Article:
Through the organisation of the Porto Social Summit, the Portuguese presidency of the Council of the EU wishes to “spark the political dialogue at the highest level on how to reinvigorate [the] European social model and shape a vision for 2030”. Yet going beyond political impetus, the Social Summit must bring about commitment not only from European institutions and Member States, but also from companies, trade unions and civil society to implement the EPSR. In practical terms, this means ensuring that the ambitions and proactiveness that, it is to be hoped, Member States will demonstrate during the Summit will be just as strong when the Commission tables the initiatives featured in the Action Plan. The European Parliament, which has positioned itself over the years as a demanding legislator for a social Europe, will have to bring all its institutional weight to bear and remain on course for the EU to shift from ambition to action regarding social issues.
However, while the proper and effective implementation of the Action Plan is a necessary condition to strengthen the EU’s social dimension, it is far from sufficient.
For the EU not to be, as Jacques Delors wanted, “only a market, a free trade area with no soul, no conscience, no political will, no social dimension”, social concerns must be mainstreamed into all EU initiatives –in line with the horizontal social clause introduced in the Treaty of Lisbon. If the EU is to fulfil this new social contract, its industrial policy must for example act as a catalyst for the creation of sustainable and quality jobs, and for heightened social dialogue within companies, sectors and on an interprofessional level. The EU will also have to ensure that the international trade agreements that it signs are accompanied by greater workers’ rights and improved living conditions for citizens, not only within its territory but also in third countries. With the same requirement of coherence, the EU will have to place social objectives and economic and budgetary goals on an equal footing as part of the European Semester.
The quest for social justice in Europe will also be played out in the field of taxation, which has remained the poor relation of the European project. Overcoming the unanimity requirement for tax issues at the European level is first and foremost a prerequisite to ensure fairer tax systems. In addition, Joe Biden’s plans for higher taxation of multinationals (including the “Gafam”) may result in a major international fiscal reform for which the EU and several of its Member States have been advocating for years within the OECD. These would be crucial developments to meet citizens’ expectations for greater fiscal justice, alongside greater social justice.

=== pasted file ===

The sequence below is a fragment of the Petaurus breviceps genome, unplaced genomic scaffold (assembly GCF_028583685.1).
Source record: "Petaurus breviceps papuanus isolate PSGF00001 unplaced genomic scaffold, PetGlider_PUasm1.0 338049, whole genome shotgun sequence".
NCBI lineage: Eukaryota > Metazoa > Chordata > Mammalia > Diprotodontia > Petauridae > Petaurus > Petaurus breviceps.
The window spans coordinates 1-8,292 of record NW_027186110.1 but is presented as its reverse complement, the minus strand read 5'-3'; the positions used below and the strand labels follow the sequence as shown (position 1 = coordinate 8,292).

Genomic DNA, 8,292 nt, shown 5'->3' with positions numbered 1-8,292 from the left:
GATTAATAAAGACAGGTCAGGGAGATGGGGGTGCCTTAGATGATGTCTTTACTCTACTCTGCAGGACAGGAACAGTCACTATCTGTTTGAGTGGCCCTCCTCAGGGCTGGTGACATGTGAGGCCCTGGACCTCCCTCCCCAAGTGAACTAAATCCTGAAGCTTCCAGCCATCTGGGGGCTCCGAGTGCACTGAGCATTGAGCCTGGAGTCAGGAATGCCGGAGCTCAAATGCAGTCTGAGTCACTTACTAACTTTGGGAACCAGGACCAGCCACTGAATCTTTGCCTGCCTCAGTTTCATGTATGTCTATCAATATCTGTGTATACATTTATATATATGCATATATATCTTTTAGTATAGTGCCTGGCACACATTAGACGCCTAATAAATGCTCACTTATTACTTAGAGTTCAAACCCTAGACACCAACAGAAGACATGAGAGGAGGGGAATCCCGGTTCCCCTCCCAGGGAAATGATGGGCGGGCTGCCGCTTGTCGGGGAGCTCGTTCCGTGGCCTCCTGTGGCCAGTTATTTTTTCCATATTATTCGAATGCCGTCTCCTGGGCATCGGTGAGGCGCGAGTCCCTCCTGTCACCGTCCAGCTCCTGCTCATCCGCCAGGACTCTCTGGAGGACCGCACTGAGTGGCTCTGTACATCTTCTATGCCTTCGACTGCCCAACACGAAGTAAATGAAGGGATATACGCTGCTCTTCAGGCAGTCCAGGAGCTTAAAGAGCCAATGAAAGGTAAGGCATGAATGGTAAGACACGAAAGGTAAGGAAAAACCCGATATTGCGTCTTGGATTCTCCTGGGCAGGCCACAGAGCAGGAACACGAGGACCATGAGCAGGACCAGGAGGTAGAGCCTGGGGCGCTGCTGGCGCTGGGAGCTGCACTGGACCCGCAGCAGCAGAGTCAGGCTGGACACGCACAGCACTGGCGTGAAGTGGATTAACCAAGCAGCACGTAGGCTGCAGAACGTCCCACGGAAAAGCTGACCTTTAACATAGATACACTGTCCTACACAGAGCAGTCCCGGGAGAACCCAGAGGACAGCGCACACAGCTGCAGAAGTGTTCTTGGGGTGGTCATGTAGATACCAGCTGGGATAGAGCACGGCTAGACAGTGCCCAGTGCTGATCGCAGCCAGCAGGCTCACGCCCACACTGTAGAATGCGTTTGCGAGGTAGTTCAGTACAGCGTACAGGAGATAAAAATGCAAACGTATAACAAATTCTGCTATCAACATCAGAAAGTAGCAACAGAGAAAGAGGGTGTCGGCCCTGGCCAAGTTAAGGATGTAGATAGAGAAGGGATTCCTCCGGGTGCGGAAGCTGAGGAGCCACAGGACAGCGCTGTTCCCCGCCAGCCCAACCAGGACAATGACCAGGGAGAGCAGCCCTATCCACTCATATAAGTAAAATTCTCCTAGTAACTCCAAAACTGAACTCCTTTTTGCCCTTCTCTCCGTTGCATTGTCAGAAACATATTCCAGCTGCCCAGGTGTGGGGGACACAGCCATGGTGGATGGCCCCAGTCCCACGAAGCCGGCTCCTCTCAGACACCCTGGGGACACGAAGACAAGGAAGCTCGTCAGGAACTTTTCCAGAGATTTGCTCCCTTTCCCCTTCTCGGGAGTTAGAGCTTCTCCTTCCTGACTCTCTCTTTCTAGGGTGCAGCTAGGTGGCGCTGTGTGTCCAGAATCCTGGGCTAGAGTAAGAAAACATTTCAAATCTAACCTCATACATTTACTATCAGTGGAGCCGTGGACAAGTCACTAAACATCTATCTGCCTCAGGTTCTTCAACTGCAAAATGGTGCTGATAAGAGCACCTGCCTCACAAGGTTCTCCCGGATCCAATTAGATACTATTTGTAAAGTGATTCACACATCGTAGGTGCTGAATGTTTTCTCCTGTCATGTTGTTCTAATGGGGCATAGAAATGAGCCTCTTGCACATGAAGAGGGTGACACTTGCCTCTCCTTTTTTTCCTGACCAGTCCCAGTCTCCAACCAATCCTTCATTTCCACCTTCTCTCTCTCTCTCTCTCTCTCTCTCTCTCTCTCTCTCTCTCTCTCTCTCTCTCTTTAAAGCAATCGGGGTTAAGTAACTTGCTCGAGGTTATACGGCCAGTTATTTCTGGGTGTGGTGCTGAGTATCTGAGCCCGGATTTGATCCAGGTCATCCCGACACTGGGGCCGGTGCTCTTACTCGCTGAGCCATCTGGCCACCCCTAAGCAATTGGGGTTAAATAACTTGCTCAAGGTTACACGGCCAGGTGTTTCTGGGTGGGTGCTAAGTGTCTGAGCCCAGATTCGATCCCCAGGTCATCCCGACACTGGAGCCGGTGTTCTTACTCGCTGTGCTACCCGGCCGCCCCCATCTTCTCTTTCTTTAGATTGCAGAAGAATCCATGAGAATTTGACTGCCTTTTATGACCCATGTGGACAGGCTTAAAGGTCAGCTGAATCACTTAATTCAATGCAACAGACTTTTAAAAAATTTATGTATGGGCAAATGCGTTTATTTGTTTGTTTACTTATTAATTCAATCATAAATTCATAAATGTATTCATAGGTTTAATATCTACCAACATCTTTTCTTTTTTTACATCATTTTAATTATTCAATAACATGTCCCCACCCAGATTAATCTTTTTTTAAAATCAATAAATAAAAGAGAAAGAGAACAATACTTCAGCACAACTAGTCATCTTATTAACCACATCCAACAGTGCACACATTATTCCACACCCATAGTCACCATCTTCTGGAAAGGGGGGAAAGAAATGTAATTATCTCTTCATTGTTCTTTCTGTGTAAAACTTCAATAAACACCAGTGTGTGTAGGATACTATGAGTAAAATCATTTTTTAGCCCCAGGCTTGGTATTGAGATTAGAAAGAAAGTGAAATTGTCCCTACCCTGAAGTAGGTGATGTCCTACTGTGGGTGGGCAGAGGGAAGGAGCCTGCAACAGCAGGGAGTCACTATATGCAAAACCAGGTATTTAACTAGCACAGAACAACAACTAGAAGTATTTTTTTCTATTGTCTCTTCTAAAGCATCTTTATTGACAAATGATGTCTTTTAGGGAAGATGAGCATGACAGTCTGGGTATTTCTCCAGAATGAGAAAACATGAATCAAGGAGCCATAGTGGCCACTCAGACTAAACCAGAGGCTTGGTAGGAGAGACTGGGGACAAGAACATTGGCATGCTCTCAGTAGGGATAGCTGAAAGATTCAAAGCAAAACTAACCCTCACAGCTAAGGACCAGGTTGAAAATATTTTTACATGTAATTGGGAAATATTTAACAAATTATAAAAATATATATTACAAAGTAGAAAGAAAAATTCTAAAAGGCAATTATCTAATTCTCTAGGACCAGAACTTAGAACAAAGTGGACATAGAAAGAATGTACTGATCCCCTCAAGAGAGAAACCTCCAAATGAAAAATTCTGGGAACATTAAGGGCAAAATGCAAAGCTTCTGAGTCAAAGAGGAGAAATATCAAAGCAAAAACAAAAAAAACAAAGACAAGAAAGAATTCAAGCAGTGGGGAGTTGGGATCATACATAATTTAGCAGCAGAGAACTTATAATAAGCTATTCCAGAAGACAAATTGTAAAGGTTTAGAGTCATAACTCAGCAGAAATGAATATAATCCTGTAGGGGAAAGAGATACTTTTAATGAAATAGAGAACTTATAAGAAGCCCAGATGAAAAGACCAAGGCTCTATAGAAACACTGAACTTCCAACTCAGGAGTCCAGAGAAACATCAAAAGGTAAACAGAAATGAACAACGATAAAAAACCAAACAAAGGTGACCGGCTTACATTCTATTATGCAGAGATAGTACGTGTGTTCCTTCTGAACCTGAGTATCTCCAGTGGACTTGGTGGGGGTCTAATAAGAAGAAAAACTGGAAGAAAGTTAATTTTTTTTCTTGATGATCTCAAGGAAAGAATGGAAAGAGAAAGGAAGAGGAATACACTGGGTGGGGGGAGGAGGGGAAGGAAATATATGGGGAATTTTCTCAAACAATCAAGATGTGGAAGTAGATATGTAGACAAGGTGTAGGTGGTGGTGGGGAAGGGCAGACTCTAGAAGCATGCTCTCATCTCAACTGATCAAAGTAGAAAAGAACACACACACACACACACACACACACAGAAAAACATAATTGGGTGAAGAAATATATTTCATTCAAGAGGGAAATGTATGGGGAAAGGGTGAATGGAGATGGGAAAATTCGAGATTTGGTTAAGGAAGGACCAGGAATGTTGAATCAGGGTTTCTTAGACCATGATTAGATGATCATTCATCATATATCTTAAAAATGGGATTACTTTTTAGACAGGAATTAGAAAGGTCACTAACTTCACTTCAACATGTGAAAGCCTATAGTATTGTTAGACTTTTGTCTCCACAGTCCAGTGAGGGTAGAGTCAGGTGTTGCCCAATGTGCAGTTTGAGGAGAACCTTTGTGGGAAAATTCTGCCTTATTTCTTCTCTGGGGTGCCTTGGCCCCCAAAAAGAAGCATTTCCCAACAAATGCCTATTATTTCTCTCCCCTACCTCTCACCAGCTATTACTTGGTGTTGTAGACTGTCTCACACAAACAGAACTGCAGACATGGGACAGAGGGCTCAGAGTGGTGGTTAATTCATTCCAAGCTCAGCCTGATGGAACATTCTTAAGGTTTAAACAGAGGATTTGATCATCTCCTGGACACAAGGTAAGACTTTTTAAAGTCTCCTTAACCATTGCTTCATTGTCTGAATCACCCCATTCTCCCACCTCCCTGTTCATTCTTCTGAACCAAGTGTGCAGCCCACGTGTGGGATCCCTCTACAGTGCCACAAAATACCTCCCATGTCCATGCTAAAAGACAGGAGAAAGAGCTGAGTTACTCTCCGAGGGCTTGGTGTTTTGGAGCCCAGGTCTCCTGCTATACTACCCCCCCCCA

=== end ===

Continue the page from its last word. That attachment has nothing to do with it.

Yet European measures alone will not be sufficient. Action taken at national level will be crucial. The realisation of the principles of the Pillar are primarily based on national action, as national governments have the competence to act in favour of equal opportunities, access to the labour market, fair working conditions and social protection and inclusion. In the short term, Member States will thus have to ensure that the twenty principles of the EPSR are taken into account in the implementation of their national recovery and resilience plans post-COVID-19. The pre-eminent and essential position of States must also be stressed to reassure those within the EU-27, particularly in Northern Europe, who are against too much European interference in social issues, which are considered a predominantly national competence.
European companies also have a sizable role to play if this project is to be successful. They must now conduct an in-depth overhaul of their business model and decision-making processes to place social, economic and environmental considerations on an equal footing. To achieve this, in particular, the role of social dialogue will have to be bolstered, and the social economy must become a fully-fledged model for the European economy.
In addition, the Porto Social Summit will be held just ahead of the launch of the Conference on the Future of Europe. This conference will strive to express citizens’ aspirations to shape the Europe of tomorrow. In this respect, Europeans are rightly expecting the European project to contribute to improving their working and living conditions – as provided for as far back as the Treaty of Rome in 1957. According to a recent Eurobarometer survey, almost nine out of ten Europeans claim that a social Europe is important to them personally and more than six out of ten believe that there will be a more social Europe in 2030. To meet these expectations, the EU-27 must therefore ensure that the Porto declaration is one of the cornerstones of this Conference.
Lastly, as a testament of their commitment, European leaders should not close the Porto Summit without agreeing to meet again for a first assessment of the implementation of the EPSR Action Plan. Towards a new Gothenburg Summit in two years, under the Swedish presidency of the Council of the EU (first semester of 2023)?
 European Commission (2020), Communication from the Commission to the European Parliament, the Council, the European Economic and Social Committee and the Committee of the Regions, A strong social Europe for just transitions, 14 January, COM(2020) 14 final.
 According to which “in defining and implementing its policies and activities, the Union shall take into account requirements linked to the promotion of a high level of employment, the guarantee of adequate social protection, the fight against social exclusion, and a high level of education, training” (art. 9 TFEU).